- 1Intense sorrow, especially caused by someone’s death: she was overcome with griefMore example sentences
sorrow, misery, sadness, anguish, pain, distress, agony, torment, affliction, suffering, heartache, heartbreak, broken-heartedness, heaviness of heart, woe, desolation, despondency, dejection, despair, angst, mortification; mourning, mournfulness, bereavement, lamentation, lament; remorse, regret, pining• informal blues• literary dolour, dole
- She was well known and respected in the area and her death has caused much grief and sorrow.
- Sarah wrote her book on coping with grief after the death of her daughter.
- Mr Lewis had owned a second-hand shop in Victoria Road, but in his grief after Terry's death he turned to drink.
- 1.1 [count noun] An instance or cause of intense sorrow: time heals griefs and quarrelsMore example sentences
- The griefs, the sorrows, the disappointments, the struggles, moments of joy and happiness, I wouldn't regret a single one.
- The Old Testament itself speaks prophetically of Christ: ‘Surely he has borne our griefs and carried our sorrows.’
- They know each other well, they share their griefs and sorrows.
- 2 • informal Trouble or annoyance: the police gave us constant grief at the matchMore example sentences
- I am getting constant grief from them about returning to Pattaya for this event.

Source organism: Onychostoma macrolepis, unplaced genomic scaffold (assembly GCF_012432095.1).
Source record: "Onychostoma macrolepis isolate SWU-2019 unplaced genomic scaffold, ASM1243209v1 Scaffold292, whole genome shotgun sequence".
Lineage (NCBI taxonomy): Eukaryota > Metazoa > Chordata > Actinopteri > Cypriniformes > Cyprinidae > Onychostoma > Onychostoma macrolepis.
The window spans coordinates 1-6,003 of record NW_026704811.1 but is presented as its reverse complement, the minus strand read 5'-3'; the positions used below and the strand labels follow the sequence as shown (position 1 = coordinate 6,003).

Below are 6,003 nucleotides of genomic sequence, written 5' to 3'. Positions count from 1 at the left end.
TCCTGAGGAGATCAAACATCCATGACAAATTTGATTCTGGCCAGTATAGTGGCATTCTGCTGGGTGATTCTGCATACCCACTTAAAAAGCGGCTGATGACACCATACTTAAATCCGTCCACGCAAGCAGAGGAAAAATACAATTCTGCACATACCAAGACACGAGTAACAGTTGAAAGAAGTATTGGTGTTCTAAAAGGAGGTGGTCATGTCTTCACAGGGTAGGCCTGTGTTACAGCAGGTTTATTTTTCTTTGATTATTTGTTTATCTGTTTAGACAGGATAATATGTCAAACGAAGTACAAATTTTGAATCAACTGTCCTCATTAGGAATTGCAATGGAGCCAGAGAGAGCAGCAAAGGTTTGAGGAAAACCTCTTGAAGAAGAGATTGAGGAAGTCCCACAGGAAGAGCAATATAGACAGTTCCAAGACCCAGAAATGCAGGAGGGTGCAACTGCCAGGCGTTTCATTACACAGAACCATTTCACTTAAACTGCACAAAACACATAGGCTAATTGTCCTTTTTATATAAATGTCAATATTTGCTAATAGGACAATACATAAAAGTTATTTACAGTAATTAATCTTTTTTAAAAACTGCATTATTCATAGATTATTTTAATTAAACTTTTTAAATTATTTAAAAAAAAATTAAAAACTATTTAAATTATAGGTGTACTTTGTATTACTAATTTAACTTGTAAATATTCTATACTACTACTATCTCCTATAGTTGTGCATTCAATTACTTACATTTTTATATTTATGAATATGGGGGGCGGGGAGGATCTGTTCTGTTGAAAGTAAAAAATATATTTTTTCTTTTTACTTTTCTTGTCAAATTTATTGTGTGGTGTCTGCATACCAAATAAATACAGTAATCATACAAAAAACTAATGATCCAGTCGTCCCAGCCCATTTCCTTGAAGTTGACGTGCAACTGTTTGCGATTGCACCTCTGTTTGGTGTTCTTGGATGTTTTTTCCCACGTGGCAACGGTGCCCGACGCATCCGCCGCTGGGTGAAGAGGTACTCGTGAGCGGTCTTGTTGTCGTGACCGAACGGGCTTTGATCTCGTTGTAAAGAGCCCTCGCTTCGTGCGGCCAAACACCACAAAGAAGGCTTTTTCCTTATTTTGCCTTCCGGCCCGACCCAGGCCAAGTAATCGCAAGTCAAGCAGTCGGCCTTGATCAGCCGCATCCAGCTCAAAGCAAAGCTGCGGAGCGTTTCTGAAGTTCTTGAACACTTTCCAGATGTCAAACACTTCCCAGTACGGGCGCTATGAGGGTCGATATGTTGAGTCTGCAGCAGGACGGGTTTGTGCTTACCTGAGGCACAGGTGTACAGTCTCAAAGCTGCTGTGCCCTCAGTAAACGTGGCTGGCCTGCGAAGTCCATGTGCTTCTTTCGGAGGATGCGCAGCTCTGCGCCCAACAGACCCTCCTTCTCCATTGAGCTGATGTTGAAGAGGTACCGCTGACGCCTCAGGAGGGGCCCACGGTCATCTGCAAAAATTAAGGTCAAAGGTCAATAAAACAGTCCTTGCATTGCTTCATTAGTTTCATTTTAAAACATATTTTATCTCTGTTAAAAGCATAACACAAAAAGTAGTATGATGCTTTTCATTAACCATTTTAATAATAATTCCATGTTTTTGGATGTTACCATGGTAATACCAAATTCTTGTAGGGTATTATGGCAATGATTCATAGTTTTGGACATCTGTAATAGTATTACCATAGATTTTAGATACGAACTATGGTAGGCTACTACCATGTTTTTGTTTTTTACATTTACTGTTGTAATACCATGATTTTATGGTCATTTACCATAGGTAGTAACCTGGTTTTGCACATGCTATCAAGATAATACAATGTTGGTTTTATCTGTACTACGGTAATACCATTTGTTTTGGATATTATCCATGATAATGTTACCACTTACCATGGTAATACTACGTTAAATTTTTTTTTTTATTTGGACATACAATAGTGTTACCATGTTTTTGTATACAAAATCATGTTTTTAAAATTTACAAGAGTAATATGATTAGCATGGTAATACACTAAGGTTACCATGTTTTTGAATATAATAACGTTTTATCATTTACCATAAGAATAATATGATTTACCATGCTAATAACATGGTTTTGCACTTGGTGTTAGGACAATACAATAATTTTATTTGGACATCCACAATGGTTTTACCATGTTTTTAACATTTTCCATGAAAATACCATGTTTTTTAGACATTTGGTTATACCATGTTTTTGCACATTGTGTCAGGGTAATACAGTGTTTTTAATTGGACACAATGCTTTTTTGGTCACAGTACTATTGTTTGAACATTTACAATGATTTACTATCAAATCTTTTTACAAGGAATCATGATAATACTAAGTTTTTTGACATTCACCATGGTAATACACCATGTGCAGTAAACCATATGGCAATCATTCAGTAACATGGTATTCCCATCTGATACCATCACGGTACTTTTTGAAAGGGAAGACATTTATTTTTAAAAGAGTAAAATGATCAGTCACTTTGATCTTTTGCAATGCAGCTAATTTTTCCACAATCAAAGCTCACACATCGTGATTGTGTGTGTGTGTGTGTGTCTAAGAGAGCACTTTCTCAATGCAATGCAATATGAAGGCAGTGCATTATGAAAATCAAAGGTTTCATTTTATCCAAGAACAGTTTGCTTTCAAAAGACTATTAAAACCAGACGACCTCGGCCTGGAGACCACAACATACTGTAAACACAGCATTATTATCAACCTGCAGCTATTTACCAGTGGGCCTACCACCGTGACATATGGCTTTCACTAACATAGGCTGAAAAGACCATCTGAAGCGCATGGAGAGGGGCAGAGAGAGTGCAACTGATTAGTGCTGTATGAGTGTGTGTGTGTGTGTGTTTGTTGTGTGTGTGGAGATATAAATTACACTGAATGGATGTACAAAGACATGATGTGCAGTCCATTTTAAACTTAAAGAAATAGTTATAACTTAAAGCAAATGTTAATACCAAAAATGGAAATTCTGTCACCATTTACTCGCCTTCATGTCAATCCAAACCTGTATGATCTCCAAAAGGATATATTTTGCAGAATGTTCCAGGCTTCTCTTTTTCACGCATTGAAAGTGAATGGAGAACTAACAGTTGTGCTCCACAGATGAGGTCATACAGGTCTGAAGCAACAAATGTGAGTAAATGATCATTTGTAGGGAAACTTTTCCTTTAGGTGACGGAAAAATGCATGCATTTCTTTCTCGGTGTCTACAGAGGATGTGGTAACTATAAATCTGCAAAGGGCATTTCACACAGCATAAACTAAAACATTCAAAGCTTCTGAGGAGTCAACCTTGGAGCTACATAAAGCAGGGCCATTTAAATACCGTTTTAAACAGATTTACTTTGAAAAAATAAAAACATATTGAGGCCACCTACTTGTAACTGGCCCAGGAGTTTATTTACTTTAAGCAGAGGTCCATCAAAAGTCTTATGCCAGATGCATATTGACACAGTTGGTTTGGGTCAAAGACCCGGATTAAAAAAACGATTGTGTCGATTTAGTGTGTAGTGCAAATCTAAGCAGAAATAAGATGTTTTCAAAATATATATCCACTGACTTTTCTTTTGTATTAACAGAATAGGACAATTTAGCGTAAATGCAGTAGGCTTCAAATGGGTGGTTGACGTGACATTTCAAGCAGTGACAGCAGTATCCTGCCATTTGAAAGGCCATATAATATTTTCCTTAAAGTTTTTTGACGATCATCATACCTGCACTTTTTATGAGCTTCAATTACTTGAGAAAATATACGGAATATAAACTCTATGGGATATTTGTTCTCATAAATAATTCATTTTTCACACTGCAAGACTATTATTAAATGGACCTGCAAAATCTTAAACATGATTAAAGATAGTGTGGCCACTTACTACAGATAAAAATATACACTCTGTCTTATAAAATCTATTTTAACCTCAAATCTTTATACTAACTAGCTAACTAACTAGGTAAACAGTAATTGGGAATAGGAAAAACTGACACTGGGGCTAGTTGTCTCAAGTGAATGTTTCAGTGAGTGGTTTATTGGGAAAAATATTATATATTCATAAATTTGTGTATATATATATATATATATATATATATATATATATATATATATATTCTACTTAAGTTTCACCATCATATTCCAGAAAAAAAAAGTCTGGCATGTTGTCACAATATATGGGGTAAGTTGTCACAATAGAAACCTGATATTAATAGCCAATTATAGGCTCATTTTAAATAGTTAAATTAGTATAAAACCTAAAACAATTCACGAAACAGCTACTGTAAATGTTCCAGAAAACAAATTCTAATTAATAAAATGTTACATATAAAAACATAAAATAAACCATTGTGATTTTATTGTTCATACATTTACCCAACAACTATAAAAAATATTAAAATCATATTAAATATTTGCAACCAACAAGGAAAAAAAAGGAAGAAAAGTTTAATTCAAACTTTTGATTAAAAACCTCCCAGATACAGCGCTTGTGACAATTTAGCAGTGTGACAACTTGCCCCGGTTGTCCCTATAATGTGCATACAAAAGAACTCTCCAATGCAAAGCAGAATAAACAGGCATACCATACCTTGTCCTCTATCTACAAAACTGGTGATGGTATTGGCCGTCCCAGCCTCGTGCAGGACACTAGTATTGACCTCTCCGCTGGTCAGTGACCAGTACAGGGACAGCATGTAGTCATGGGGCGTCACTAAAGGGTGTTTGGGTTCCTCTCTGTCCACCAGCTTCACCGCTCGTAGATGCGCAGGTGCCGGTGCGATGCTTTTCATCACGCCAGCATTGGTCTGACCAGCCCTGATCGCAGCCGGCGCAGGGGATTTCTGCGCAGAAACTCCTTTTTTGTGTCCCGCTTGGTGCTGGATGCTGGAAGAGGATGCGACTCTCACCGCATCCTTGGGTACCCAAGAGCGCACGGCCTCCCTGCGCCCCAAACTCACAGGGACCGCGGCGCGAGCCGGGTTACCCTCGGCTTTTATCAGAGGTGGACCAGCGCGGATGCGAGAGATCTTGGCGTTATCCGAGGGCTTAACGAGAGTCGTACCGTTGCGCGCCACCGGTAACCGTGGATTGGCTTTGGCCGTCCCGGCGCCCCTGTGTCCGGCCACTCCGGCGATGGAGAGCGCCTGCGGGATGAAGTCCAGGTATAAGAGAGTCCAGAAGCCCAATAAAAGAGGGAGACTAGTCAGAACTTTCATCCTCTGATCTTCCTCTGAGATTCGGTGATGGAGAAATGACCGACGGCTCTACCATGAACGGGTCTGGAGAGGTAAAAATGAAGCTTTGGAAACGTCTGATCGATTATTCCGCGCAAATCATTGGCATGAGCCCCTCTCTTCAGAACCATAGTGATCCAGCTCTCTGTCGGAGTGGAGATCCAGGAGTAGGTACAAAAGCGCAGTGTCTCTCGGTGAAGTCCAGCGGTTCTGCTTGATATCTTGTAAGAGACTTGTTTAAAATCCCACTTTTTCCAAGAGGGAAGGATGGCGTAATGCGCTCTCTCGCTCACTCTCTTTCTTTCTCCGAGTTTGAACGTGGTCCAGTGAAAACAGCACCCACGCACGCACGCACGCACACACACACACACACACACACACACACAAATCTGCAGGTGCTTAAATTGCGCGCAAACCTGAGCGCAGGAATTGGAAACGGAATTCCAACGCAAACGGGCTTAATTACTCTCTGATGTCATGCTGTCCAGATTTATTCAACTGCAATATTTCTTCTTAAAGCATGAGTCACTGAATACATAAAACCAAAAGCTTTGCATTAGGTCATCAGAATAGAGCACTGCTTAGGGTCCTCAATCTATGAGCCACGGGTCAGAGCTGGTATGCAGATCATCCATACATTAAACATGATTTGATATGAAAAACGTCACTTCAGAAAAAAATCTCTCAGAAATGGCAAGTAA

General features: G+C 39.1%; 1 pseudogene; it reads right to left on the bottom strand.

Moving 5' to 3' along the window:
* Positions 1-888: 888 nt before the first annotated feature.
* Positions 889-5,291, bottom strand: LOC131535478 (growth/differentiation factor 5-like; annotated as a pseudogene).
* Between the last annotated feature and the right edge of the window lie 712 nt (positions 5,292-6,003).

- We've got a bye this weekend, which means I've got a chance to sort out a back problem that has been giving me a bit of grief in recent matches.
- It particularly bothers me that they give me even more grief than normal simply if I'm dressed in a tie.
come to grief
- Have an accident; meet with disaster: many a ship has come to grief along this shoreMore example sentences
fail, meet with failure, meet with disaster, miscarry, go wrong, go awry, fall through, fall flat, be frustrated, break down, collapse, founder, fold, come to nothing, come to naught• informal come unstuck, come a cropper, flop, fizzle out, go phut, go down like a lead balloon, bomb, go to the wall, bite the dustBritish • informal go pear-shapedNorth American • informal tank
- Some car or truck has already come to grief at the roundabout and the trace of that accident is still clearly visible.
- Many ships have come to grief on the Farne Islands, a few miles off the Northumberland coast.
- Credit experts warned that dozens of families were already coming to grief in the ‘buy now, pay later’ culture.
- An exclamation of surprise or alarm: good grief, is it that time already?More example sentences
- Nina? Good grief! You gave me a scare!
- Good grief, Nat, where on earth have you been? You look like you got dragged through a hedge backwards and then thrown back through it again!
- Good grief - the man really must be as high as a kite.
Middle English: from Old French grief, from grever 'to burden' (see grieve1).